Most health materials are rarely tested with their audiences to determine if they work before the money is spent on printing. To make sure that the these Worldwide Breast Cancer materials were done right, several studies were done to get the visuals and the messages just right. Here are some results from those studies.
Designing began by doing a general survey of the public, to find where the gaps in education were and what the materials needed to inform the public about. Over 200 people took part in this survey.
It was found that half of patients didn’t know what a cancerous lump felt like. So a poster illustrating what the anatomy of a breast felt like was designed. This poster was tested alongside a traditional line drawing of anatomy which was common in education materials. The results were dramatic:
Interestingly, most people didn’t read the text in the second poster. Their knowledge was based mostly on looking at the images.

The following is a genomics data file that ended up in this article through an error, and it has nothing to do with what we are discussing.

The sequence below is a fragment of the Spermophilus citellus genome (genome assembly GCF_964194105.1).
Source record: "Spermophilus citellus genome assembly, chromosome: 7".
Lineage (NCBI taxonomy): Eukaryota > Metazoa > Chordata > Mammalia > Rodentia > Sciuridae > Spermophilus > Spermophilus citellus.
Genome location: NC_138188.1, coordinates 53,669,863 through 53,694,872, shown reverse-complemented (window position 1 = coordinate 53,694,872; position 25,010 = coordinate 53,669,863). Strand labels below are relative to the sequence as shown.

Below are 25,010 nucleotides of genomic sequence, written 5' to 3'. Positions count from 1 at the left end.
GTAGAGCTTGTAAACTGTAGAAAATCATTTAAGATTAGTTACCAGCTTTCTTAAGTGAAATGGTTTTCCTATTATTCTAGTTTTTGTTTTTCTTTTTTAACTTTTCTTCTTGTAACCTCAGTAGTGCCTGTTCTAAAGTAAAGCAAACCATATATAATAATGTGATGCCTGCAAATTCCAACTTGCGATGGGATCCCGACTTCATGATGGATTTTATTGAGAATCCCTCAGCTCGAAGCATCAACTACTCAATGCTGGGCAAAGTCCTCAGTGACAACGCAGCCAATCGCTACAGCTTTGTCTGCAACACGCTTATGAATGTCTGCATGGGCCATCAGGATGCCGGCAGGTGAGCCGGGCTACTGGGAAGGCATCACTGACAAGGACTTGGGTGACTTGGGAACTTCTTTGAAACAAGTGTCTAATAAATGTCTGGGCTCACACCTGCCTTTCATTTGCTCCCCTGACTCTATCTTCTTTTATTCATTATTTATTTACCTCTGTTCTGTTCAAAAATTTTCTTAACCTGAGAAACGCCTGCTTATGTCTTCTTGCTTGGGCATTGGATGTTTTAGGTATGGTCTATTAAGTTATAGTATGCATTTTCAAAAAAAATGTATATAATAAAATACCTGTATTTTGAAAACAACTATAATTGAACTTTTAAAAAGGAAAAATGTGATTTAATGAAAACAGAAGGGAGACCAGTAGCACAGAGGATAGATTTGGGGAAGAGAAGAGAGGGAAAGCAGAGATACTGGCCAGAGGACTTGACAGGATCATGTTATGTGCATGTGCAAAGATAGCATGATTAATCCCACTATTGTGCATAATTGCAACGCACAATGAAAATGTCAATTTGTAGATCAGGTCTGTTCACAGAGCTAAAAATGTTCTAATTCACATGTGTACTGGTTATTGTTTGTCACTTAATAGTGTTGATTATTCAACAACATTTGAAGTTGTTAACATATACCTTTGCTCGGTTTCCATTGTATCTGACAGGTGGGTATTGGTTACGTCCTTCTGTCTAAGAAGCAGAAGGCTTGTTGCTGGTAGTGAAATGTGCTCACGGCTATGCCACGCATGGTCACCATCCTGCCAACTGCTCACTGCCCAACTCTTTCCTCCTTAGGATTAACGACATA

“Does seeing breast anatomy in this visual way improve your understanding
of what to feel for when you are doing a breast self-exam?”
97% said yes.
65% said it also made them feel more confident in their ability to recognize breast cancer.
It was also discovered that many people didn’t know that breast cancer could be presented in other ways besides a lump. A poster was designed to illustrate these signs. One study with 67 people looked at how accurately they could interpret the symptoms without any text. This would determine if this poster could communicate to more people across the world despite language differences.
Testing revealed that people could identify most of the signs by appearance alone. This led to improvements in the appearance of the images to increase their ability to communicate accurately. It also identified which symptoms needed a simple text label to help them interpret what they saw more accurately.
After improvements to the image were made, another patient group was used to test the text labels with the image, bringing the interpretation of the signs of breast cancer to near perfect levels, resulting in the finished poster: